Online ratings

Small Business Grant – what is it and who is eligible?

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The Small Business Grant provides small business owners in NSW who don’t pay payroll tax, a grant of $2,000 for each new full-time position employed in their business.

1.     Who is eligible?

This one-off payment is available for each new full-time position in your business and to be eligible, at a minimum, you must:

(a)   have an active ABN; and

(b)   not be liable to pay payroll tax during the initial 12-month employment period for a new employee.

 

The current payroll tax threshold for this financial year is $850,000. For more details on payroll tax liabilities and to see if you may be liable for payroll tax, please visit Revenue NSW’s website at: https://www.revenue.nsw.gov.au/taxes/payroll.

 

It is important to note that this grant only applies for employment that commences prior to 1 July 2019.

 

2.     What type of employment is eligible for the grant?

In order to be eligible for the grant, the new employee must be employed in a role that is a “new job”.

A “new job” is created if the number of your full time equivalent (FTE) employees increases (and is maintained) over a 12-month period from the creation of the new position.

When registering a new job for the grant, the Small Business Grant (Employment Incentive) online application will assist you in calculating your FTE. Alternatively, you can manually calculate your FTE using a formula.

If your FTE falls below the required number for more than 30 days, the Chief Commissioner may not approve your application for the grant.

 

3.     Are there any exclusions?

You are not able to claim the grant for an employee if:

(a)   that employee is not considered a common law employee;

(b)   that employee was employed by you in the previous 12 months before you applied for the grant;

(c)   any wages paid by you for that employee are exempt wages under the Payroll Tax Act 2007 (NSW); or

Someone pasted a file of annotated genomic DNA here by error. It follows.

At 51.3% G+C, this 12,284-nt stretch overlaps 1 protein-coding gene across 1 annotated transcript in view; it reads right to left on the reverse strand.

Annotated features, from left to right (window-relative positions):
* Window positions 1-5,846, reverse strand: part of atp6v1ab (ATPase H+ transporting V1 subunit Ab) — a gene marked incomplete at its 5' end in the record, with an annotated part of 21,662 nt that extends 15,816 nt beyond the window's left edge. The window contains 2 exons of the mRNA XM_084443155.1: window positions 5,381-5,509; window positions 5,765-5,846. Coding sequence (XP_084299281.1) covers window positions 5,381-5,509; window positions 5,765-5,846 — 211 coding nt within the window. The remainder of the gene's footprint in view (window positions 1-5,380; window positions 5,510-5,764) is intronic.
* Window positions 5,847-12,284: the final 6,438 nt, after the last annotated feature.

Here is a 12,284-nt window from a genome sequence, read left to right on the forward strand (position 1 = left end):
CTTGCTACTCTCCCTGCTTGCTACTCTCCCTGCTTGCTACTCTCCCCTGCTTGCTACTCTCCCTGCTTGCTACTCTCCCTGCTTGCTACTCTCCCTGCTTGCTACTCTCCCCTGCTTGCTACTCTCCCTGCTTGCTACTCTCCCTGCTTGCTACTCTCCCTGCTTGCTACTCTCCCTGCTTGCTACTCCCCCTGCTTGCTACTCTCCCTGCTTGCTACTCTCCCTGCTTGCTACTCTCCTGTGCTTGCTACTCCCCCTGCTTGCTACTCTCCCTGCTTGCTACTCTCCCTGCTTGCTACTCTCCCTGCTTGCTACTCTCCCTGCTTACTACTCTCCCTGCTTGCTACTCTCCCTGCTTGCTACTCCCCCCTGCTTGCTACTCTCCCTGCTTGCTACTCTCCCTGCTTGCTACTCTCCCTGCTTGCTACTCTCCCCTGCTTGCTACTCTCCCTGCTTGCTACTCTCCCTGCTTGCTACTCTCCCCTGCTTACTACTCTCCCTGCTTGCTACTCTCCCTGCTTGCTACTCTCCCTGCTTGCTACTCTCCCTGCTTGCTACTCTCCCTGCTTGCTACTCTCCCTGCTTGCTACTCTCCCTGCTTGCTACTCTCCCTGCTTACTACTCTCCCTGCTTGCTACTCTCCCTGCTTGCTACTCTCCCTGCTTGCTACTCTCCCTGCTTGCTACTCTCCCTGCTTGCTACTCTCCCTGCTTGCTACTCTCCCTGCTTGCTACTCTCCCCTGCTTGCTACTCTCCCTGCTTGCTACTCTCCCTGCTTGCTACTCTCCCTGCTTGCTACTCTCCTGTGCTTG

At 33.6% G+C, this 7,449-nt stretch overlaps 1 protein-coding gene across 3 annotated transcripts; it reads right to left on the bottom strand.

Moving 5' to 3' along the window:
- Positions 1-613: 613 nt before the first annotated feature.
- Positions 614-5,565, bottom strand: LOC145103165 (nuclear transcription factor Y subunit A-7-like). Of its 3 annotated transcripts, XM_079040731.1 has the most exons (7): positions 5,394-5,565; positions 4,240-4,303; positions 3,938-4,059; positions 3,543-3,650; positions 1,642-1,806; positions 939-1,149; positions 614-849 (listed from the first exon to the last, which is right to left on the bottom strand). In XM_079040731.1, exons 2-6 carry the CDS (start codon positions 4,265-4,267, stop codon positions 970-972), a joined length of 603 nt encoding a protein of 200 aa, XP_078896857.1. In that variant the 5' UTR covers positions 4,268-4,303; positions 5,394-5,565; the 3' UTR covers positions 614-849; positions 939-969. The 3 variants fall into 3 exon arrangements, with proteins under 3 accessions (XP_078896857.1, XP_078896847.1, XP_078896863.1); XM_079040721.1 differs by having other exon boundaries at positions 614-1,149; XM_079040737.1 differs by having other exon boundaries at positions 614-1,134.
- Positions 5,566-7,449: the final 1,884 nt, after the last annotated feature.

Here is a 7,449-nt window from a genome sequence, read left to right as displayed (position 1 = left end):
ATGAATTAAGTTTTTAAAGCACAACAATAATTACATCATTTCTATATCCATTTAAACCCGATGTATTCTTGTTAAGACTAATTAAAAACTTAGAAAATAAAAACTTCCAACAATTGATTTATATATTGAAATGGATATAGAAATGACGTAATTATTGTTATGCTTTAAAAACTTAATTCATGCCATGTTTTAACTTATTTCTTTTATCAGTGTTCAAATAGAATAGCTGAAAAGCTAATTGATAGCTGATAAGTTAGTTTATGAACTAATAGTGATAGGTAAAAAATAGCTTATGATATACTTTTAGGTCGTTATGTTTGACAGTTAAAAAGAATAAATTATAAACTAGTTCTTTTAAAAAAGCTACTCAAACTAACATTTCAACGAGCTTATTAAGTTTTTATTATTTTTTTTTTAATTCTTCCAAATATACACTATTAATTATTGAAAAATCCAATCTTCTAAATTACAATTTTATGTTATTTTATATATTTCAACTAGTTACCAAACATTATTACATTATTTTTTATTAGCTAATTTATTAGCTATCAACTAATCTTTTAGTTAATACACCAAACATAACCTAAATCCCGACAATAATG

(d)   you are already entitled to a grant, subsidy or other assistance from the government for that employee.

 

Public, local or municipal bodies or authorities are also excluded from claiming this grant.

 

4.     How much is the grant?

The grant is a one-off payment of $2,000 for each eligible full time employee.

In the case of part time or casual employees, the grant amount will be pro-rated based on a formula.

 

5.     How do I register?

You will need to apply online for the grant once the new employee commences. You can then claim the grant once the position has been filled for 12 months. The online form can be accessed at https://www.revenue.nsw.gov.au/grants/sbg/online

 

At Coutts we provide a range of services to businesses including drafting employment agreements for clients as well as providing advice on employment relationships and obligations under the Fair Work Act 2009 (Cth) and relevant Awards. We also assist with grant applications and advice.

To learn more about the Small Business Grant please go to: https://www.revenue.nsw.gov.au/grants/sbg

For further information please don’t hesitate to contact:

Keely Irving
Lawyer
keely@couttslegal.com.au
02 4607 2124

 

This blog is merely general and non specific information on the subject matter and is not and should not be considered or relied on as legal advice. Coutts is not responsible for any cost, expense, loss or liability whatsoever in relation to this blog, including all or any reliance on this blog or use or application of this blog by you.

Can I write anything I want in a review, irrespective of commercial relationships?

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The short answer to this question may well be “no” following recent case law and examination by the Australia Competition and Consumer Commission (ACCC) in respect of consumer reviews.

Recently, the ACCC has recognised the fact that online consumer reviews are relied upon more and more by consumers as a means of making more informed purchasing decisions. As such, the ACCC has taken an interest in protecting the integrity of such reviews, to ensure businesses are not using this method of advertisement to conduct in a misleading or anti-competitive way.

The ACCC has published a supplier guide called “What you need to know about: Online reviews – a guide for business and review platforms” (the guide) which can be found here.